The giant owl of Timmins, Ontario, eerily evokes an owlish monster said to haunt the Ozark Mountains of the American states of Missouri, Arkansas, and Oklahoma, which appears in cryptozoologist Mark A. Hall’s 2004 classic Thunderbirds: America’s Living Legends of Giant Birds. Drawing from American folklorist Vance Randolph’s 1951 book We Always Lie to Strangers, Hall quoted, “In many wild, isolated places one hears of enormous booger-owls with a wingspread of 10 or 12 feet, so bold as to carry off lambs, calves, dogs, even children.”
Hall dubbed this creature “Bighoot,” writing that it “appears to be a capable predator, active largely at night, and able to fit into the modern environment by a means of camouflage known for owls. There is a record of such a creature in American Indian folklore. It has a predecessor in the fossil record of birds, and there are hints that it is not unique to North America. This owl probably remains little known by being both rare and active almost exclusively at night.”
Hall went on to propose that Bighoot might be a surviving Ornimegalonyx oteroi, also known as the Cuban giant owl, a huge predator believed to be the largest owl that ever existed, supposed to have gone extinct about 8,000 years ago.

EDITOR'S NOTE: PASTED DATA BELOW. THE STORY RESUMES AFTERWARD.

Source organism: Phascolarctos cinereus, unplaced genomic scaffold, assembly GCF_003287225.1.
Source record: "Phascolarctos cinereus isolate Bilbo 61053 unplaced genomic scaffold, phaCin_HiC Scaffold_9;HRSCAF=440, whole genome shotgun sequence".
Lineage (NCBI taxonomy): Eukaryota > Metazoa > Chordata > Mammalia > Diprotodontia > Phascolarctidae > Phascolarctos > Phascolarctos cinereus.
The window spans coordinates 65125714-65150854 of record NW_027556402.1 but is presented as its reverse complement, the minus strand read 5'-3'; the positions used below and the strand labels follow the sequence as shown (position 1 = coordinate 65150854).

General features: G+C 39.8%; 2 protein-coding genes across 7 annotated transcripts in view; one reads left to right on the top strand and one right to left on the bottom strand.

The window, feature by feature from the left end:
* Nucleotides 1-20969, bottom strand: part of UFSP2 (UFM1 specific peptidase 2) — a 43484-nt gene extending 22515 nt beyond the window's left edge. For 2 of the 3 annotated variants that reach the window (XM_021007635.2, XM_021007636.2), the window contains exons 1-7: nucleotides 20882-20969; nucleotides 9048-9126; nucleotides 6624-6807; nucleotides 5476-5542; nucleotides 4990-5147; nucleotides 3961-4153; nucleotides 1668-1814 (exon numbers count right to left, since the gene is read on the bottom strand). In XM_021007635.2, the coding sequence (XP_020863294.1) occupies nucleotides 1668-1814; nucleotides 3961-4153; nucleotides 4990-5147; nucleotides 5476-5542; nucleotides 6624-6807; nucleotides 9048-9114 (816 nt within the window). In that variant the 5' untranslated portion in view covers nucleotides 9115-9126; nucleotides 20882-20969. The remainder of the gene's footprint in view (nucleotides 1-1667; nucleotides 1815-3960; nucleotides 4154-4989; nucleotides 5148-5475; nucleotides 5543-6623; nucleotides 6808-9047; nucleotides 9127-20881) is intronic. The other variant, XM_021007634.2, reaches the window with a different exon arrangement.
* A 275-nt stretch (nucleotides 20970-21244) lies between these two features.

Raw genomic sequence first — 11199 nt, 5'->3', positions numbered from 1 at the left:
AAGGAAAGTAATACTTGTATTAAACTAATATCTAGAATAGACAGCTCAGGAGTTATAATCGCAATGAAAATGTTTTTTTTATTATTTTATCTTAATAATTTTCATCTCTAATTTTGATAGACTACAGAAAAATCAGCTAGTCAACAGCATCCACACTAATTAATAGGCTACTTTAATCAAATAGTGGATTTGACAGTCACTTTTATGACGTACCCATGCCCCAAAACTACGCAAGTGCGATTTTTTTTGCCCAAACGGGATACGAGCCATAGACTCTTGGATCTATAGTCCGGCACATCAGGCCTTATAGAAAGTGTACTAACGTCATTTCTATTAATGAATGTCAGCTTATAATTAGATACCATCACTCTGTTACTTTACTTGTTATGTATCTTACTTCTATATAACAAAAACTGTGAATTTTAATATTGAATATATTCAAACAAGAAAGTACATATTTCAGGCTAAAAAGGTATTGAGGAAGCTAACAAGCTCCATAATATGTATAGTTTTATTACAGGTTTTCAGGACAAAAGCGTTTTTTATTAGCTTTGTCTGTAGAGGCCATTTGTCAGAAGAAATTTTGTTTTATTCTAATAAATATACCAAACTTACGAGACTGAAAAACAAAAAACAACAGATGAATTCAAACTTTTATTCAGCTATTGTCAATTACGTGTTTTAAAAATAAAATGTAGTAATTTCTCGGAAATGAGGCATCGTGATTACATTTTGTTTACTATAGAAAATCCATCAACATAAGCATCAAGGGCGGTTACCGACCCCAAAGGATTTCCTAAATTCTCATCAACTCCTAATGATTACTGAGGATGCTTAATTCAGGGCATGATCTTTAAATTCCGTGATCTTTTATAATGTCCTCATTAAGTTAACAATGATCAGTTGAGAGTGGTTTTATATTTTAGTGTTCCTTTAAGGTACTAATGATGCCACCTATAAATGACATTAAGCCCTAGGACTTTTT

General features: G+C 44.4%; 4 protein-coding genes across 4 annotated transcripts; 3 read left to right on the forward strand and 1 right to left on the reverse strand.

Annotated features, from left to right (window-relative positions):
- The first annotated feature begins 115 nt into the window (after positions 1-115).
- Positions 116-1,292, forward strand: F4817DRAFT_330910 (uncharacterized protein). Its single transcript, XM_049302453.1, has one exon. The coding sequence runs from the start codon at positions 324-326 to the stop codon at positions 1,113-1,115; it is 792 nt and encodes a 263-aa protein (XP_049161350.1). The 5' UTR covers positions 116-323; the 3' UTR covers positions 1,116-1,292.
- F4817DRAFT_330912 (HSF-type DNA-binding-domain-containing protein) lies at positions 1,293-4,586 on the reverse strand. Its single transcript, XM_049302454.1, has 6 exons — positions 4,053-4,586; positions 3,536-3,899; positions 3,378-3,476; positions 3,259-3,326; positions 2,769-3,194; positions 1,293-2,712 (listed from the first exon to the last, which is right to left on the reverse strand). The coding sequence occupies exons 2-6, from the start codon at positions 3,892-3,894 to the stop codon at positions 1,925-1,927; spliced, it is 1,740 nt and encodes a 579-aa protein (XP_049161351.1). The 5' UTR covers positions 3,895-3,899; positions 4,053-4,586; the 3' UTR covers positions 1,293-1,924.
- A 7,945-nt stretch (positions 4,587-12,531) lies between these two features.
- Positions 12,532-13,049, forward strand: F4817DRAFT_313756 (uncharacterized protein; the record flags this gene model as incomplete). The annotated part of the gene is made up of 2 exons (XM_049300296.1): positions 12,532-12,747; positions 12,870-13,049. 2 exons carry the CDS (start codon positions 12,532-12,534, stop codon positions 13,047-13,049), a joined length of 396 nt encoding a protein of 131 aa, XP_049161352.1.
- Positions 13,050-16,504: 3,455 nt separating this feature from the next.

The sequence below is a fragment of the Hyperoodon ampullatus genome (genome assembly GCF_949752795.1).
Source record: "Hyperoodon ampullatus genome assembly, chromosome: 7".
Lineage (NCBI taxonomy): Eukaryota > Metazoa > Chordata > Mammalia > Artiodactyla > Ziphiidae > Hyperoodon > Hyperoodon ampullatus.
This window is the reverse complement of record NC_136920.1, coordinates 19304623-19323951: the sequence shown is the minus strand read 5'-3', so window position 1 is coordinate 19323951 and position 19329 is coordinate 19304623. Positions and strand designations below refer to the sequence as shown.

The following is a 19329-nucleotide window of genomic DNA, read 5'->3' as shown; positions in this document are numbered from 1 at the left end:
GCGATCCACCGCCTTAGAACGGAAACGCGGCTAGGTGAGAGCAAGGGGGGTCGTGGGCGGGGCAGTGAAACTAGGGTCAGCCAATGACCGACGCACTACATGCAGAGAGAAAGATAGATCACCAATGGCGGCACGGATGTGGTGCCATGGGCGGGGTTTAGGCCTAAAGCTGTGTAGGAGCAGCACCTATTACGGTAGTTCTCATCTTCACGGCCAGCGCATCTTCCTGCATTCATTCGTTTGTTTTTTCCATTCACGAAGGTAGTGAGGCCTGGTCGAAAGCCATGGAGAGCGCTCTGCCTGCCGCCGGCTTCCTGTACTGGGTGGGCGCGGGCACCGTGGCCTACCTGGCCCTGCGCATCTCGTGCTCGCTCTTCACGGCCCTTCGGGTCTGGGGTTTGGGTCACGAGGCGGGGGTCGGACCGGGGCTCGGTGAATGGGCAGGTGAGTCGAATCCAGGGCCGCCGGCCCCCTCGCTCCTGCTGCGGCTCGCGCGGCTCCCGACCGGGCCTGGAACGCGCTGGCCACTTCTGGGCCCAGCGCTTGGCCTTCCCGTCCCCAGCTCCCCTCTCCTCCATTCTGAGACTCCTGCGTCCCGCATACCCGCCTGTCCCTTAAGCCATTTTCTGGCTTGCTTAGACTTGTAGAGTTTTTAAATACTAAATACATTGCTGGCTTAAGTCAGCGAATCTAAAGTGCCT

These giant man-eating owls vaguely evoke the Piasa Bird – a legendary monster of Cahokia Indian folklore. This creature appears in the journal of Father Joseph Marquette, a Catholic priest and missionary who, in the company of coureurs-des-bois, or independent French fur traders, under the command of Louis Jolliet, became the first white man to paddle the upper Mississippi River in 1672. On the course of their journey, the travellers stayed at a number of native villages, whose inhabitants all insisted on feeding them morsels of food by hand – a curious article of native Mississippi hospitality. Shortly thereafter, they came across a startling riverside pictograph overlooking the upper Mississippi depicting a bearded, horned, scaly, winged monster of native mythology, which appeared to mark the territory of the Cahokia Illinois Indians.